People in the community of High Park in Toronto have come together to rebuild a special playground there.
On March 17, an early-morning blaze destroyed a section of the castle-like wooden playground in the park. Police and fire officials are investigating to find out the cause of the fire.
In the meantime, local residents and business owners are already actively planning and raising funds to rebuild the one-of-a-kind structure.
The Jamie Bell Adventure Playground, where the “castle” was, is in High Park, just north of Lake Ontario in Toronto. It opened in 1999 and is named after a Toronto resident whose idea it was to build the unique playground.
The design, construction and funding for the original project came entirely from the community. Parts of the structure even include artwork submitted by local children.
Now members of the community are pulling together again to rebuild the portions damaged by the fire. And it’s not just local residents who have offered to assist; Canadian Tire has pledged a significant donation towards the project.
“Perhaps the biggest lesson that children can learn from this situation is that while bad things can happen, their neighbours and organizations in the community care and want to make things better,” said Sarah Van Lange, spokesperson for Canadian Tire.
“The team at Canadian Tire heard about the fire last weekend and immediately thought about how we could help. We are pledging $50,000 to support the rebuild of the Jamie Bell Adventure Playground.”
Toronto City Councillor Sarah Doucette said that shortly after the fire her office was contacted by firefighters, unions, people who had originally worked on the playground, and their children and grandchildren—all with offers to help rebuild the playground or donate money.
“When something tragic happens, it brings people together,” said Doucette. “Working together to build something, like the Jamie Bell Adventure Playground, makes them all owners of it. When you own something you tend to take special care of that item, and if that thing is damaged by someone, such as this playground was by fire, people come together to say ‘you can’t do that.'”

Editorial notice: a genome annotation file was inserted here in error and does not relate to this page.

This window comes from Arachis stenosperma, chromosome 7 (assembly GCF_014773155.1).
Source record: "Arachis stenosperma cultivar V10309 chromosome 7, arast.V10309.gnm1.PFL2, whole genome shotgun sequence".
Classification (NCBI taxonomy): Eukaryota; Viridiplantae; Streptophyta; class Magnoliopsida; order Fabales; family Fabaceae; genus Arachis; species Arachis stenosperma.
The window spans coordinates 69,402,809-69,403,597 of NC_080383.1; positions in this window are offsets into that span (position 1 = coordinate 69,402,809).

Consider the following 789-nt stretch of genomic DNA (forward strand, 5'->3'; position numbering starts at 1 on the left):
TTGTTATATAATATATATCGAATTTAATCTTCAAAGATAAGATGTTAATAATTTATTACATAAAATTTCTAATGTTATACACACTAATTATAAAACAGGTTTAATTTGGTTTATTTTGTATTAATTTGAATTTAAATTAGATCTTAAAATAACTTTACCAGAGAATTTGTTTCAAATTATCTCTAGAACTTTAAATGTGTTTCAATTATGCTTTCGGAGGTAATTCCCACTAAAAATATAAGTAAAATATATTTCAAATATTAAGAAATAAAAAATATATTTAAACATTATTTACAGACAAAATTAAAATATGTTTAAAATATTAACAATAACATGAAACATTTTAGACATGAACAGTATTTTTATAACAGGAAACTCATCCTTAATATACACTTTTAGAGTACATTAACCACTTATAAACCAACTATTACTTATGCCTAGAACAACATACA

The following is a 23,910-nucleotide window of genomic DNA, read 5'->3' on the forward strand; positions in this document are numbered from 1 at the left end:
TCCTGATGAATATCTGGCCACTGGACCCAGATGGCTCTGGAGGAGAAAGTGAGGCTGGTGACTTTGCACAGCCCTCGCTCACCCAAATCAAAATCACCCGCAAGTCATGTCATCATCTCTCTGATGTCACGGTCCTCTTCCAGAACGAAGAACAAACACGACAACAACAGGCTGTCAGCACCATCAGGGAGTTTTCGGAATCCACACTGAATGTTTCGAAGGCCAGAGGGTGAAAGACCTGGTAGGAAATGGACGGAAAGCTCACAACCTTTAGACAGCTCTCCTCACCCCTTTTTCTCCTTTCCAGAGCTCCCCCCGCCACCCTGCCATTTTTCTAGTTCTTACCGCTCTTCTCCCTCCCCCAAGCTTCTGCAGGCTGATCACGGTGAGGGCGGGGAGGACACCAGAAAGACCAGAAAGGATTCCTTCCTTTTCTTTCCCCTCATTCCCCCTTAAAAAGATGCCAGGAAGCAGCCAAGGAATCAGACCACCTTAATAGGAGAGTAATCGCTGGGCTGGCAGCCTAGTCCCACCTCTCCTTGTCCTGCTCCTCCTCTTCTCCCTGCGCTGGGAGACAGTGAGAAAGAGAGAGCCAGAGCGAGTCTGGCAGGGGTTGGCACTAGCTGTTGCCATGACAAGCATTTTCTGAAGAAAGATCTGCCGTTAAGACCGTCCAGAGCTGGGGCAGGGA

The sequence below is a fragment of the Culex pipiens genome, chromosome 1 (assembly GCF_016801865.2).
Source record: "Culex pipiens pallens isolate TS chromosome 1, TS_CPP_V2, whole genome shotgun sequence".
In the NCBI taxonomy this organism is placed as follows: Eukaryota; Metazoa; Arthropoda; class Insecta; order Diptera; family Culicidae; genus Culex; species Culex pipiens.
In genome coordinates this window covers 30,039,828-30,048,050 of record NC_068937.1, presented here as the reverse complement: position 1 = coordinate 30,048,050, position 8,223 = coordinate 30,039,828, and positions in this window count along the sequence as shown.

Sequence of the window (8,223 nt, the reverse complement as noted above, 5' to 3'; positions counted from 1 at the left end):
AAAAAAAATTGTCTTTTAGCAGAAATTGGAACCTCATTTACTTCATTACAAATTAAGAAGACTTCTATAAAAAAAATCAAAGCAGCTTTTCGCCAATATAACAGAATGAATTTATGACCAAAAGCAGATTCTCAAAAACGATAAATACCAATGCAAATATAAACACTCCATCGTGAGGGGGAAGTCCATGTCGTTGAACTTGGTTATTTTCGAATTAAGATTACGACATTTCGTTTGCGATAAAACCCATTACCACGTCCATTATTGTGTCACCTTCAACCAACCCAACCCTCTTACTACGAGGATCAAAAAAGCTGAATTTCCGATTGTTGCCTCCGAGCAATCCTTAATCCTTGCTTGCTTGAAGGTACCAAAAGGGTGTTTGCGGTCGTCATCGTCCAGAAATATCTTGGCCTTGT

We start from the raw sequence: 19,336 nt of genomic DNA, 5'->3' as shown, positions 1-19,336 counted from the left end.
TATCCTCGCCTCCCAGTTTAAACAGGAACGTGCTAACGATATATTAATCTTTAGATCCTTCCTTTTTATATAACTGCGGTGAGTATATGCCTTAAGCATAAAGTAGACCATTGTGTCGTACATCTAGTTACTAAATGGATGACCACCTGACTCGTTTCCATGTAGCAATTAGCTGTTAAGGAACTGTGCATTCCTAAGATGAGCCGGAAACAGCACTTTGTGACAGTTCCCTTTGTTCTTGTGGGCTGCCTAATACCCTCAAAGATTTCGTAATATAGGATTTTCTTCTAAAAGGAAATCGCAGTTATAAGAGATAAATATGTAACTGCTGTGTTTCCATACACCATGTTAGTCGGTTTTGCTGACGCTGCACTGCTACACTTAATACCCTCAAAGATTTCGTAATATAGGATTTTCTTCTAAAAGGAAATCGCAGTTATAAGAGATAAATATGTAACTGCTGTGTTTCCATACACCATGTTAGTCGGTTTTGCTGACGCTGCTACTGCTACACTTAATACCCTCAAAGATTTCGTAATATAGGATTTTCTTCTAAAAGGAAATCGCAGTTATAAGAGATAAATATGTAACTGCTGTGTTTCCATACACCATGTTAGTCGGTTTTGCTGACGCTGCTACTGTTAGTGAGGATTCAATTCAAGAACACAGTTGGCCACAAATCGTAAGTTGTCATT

Doucette added that when plans are finalized to rebuild the playground, students, their parents, and other members of the community will be able to volunteer to help rebuild it.
In the meantime, the parts of the playground undamaged by the fire remain open.
By Kathleen Tilly
A common expression that you may have heard before is: “Many hands make light work.”
What does this expression mean? How does this expression relate to the article about the castle playground? Can you connect this expression to an experience in your own life?
Reading Prompt: Making Inferences/Interpreting Texts
Doucette is quoted as saying that when something bad happens to a community project, people come together to say, “you can’t do that.”
Since no one actually spoke those words out loud, what does she mean?
Use stated and implied information and ideas in texts to make simple inferences and reasonable predictions about them (OME, Reading: 1.5).
Use stated and implied ideas in texts to make inferences and construct meaning (OME, Reading: 1.5).
Develop and explain interpretations of increasingly complex or difficult texts using stated and implied ideas from the texts to support their interpretations (OME, Reading: 1.5).
Grammar Feature: Compound words and hyphenated words
Compound words are two words that are combined into one, such as “doghouse” and “basketball”.
A hyphenated word connects two (or more) words together with a hypen (-). An example of a hyphenated word is “merry-go-round”.
Find the compound and hyphenated words in the article and then think of your own.